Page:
The Board in this case recommends a thirty-day suspension. No exception has been taken to its report and recommendation. Therefore, the Court gives heightened deference to the Board's recommendation. See D.C. Bar R. XI, § 9 (g)(2); In re Delaney, 697 A.2d 1212, 1214 (D.C. 1997). We find substantial support in the record for the Board's findings, and accordingly, we accept them. We adopt the sanction the Board recommended since it is not inconsistent with discipline imposed in similar cases. Accordingly, it is

ORDERED that Richard C. Spitzer is suspended from the practice of law in the District of Columbia for the period of thirty days, effective immediately, and reinstatement is subject to respondent demonstrating fitness and showing documentation of a $1,500 refund to his former client in the Maryland matter. We direct respondent's attention to the requirements of D.C. Bar F. XI, § 14 (g), and their effect on his eligibility for reinstatement. See D.C. Bar R. XI, § 16 (c).

So ordered.

APPENDIX

DISTRICT OF COLUMBIA COURT OF APPEALS BOARD ON PROFESSIONAL RESPONSIBILITY

In the Matter of: RICHARD C. SPITZER, Respondent.

Bar Docket No. 007-02

REPORT AND RECOMMENDATION OF THE BOARD ON PROFESSIONAL RESPONSIBILITY

Respondent has been a member of the Bar of the District of Columbia since December 7, 1973, although he has been administratively suspended since November 30, 1993, for nonpayment of dues. Until recently, he was also a member of the Bar of the State of Maryland. On December 6, 2001, the Court of Appeals of Maryland ordered Respondent disbarred for various disciplinary violations involving neglect of client matters and conduct prejudicial to the administration of justice. Bar Counsel argues that Respondent should receive reciprocal, but not identical discipline in this jurisdiction. Although we do not agree with all of Bar Counsel's submission, the Board agrees that nonidentical reciprocal discipline is in order, and recommends that Respondent be suspended for 30 days, with an additional requirement that he demonstrate his fitness to practice law before resuming practice in this jurisdiction.

We take the facts as recited in the opinion of the Maryland Court of Appeals, which disbarred Respondent based on an evidentiary record compiled in the Maryland Circuit Court for Anne Arundel County (the "Maryland Circuit Court") at a hearing in which Respondent did not participate. In January 1993, two individuals (the "complainants") who resided in the State of New York contacted Respondent, who maintained a law office in Rockville, Maryland, about assisting them in enforcing in Maryland a New York judgment that they had obtained for more than $82,000 against persons who resided in Rockville. The complainants' New York attorney sent Respondent two checks, totaling $1,500, representing an advance payment. Respondent had the foreign judgment filed in the Maryland Circuit Court for Montgomery County. Respondent then requested more information from the complainants, who provided the information, but heard nothing further from Respondent. Respondent apparently did no further work on the case, and the Maryland Circuit Court specifically found that Respondent had earned no part of the advance payment. After learning that Respondent's office phone was disconnected, the complainants traveled to Maryland but discovered that Respondent had abandoned his office. Respondent had also moved from his last known home address, in Arlington, Virginia. He left no forwarding address, nor did he return any portion of the $1,500 retainer.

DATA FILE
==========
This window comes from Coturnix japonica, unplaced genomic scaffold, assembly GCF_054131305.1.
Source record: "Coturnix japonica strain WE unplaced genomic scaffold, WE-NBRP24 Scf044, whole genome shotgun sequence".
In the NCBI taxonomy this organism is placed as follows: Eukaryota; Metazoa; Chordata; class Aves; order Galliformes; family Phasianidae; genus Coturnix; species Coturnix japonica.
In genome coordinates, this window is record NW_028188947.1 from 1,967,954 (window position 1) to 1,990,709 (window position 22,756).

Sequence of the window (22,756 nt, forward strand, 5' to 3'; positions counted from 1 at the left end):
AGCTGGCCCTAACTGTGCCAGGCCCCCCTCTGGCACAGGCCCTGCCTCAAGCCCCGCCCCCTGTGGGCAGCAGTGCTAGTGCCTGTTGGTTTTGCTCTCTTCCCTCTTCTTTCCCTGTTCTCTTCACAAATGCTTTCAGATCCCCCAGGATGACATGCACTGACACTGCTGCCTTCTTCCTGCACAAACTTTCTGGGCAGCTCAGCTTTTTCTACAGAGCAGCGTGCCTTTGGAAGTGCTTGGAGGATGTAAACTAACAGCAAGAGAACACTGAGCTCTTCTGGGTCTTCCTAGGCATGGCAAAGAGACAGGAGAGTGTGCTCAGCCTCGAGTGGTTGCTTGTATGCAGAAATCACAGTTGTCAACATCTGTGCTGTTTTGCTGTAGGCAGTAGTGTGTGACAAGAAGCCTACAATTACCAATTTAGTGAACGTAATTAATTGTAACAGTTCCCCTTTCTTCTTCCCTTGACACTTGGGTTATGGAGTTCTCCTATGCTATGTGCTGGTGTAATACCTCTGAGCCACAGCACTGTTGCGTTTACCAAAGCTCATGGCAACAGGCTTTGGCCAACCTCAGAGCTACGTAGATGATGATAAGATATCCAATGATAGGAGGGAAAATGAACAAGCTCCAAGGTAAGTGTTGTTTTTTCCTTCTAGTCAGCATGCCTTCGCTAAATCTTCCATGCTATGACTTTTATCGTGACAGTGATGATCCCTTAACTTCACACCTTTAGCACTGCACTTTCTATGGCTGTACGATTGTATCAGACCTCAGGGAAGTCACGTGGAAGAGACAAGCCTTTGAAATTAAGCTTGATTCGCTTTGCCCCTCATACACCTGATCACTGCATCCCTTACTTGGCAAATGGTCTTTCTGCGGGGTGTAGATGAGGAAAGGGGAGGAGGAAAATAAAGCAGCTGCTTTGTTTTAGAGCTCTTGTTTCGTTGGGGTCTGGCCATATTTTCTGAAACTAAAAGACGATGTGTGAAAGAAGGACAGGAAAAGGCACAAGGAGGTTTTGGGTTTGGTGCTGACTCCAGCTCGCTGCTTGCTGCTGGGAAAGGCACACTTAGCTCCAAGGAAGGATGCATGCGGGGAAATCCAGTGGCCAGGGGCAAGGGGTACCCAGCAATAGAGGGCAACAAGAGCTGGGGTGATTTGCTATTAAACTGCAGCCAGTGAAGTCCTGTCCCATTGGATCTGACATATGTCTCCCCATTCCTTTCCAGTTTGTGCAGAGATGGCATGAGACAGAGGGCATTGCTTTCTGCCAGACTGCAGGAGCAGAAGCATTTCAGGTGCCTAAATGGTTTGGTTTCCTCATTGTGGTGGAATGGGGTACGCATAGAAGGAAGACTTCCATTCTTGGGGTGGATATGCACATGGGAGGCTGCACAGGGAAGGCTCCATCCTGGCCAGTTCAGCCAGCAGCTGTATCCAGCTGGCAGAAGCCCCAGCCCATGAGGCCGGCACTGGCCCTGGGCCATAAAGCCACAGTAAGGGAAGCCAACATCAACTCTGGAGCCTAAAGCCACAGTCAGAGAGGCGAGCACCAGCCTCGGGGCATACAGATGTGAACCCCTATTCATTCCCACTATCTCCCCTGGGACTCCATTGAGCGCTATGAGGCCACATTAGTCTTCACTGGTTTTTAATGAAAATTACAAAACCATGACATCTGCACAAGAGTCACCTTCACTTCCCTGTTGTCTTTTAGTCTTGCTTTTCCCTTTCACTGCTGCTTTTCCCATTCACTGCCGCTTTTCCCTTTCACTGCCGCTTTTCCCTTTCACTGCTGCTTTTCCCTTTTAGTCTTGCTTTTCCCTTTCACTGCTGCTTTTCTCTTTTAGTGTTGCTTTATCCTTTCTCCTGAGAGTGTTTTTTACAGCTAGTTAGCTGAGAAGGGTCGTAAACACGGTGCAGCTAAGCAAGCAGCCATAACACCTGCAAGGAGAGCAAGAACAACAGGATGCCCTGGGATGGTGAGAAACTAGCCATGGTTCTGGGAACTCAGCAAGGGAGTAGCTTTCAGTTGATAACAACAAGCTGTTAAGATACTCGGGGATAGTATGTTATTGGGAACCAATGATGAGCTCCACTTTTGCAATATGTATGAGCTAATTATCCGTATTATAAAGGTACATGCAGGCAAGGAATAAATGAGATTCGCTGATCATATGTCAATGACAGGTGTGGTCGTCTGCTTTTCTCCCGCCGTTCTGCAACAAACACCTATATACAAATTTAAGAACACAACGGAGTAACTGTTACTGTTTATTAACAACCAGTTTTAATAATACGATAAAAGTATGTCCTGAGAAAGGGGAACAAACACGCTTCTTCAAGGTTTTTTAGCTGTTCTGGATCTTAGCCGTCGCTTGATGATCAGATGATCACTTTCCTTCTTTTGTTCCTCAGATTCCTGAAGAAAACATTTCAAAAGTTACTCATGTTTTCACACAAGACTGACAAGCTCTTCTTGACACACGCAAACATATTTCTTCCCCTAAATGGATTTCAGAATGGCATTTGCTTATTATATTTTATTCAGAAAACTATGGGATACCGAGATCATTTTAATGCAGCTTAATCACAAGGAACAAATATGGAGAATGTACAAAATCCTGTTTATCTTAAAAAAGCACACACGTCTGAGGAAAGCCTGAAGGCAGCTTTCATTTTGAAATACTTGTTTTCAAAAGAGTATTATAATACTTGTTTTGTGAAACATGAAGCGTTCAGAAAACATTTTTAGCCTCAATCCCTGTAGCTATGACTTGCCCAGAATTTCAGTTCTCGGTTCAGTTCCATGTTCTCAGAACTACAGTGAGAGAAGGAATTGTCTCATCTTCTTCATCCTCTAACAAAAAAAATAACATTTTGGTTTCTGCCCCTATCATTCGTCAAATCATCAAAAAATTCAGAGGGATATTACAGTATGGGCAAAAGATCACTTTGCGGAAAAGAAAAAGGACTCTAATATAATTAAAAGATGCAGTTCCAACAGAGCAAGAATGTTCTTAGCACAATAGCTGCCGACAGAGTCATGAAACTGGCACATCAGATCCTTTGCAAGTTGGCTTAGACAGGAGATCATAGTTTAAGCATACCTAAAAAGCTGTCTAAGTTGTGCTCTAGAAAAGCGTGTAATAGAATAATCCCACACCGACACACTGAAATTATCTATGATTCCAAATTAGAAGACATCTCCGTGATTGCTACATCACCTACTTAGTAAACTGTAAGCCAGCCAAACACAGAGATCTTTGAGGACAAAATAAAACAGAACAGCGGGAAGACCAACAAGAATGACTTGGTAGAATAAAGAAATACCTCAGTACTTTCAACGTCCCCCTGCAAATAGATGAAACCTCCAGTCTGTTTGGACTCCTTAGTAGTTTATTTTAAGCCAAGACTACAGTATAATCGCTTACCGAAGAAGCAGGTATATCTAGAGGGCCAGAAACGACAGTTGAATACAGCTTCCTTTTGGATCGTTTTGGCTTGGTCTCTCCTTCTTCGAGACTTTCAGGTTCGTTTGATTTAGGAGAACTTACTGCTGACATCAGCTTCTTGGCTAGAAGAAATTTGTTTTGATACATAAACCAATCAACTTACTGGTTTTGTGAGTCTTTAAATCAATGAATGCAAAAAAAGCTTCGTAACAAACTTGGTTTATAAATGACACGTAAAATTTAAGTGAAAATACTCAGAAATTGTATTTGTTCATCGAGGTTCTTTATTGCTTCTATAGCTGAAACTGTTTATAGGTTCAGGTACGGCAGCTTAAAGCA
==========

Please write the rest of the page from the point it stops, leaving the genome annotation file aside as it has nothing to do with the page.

Maryland Bar Counsel initiated an investigation, but all efforts to contact Respondent failed. Maryland Bar Counsel wrote to Respondent at a private letter drop in Anchorage, Alaska, an address obtained from his law school alumni association, but received no response. According to Respondent's former wife, Respondent has moved around the country and has not established any fixed residence.

Maryland Bar Counsel then brought disciplinary charges against Respondent in the Maryland Circuit Court but was unable to secure personal service of the charges on Respondent because of the lack of a known address for Respondent. As provided under Maryland Rule 16-709d, Maryland Bar Counsel effected constructive service on Respondent by serving the Treasurer of the Maryland Clients' Security Trust Fund, which sent Respondent notice of the pending proceedings by certified and ordinary mail to his addresses listed with the Trust Fund. Respondent made no response or appearance in the Maryland courts. Based on the above, the Maryland Court of Appeals concluded that Respondent violated Maryland Rules 1.1, 1.3, 1.4(a), 1.16(d), 8.1(b), and 8.4(d) and ordered Respondent disbarred.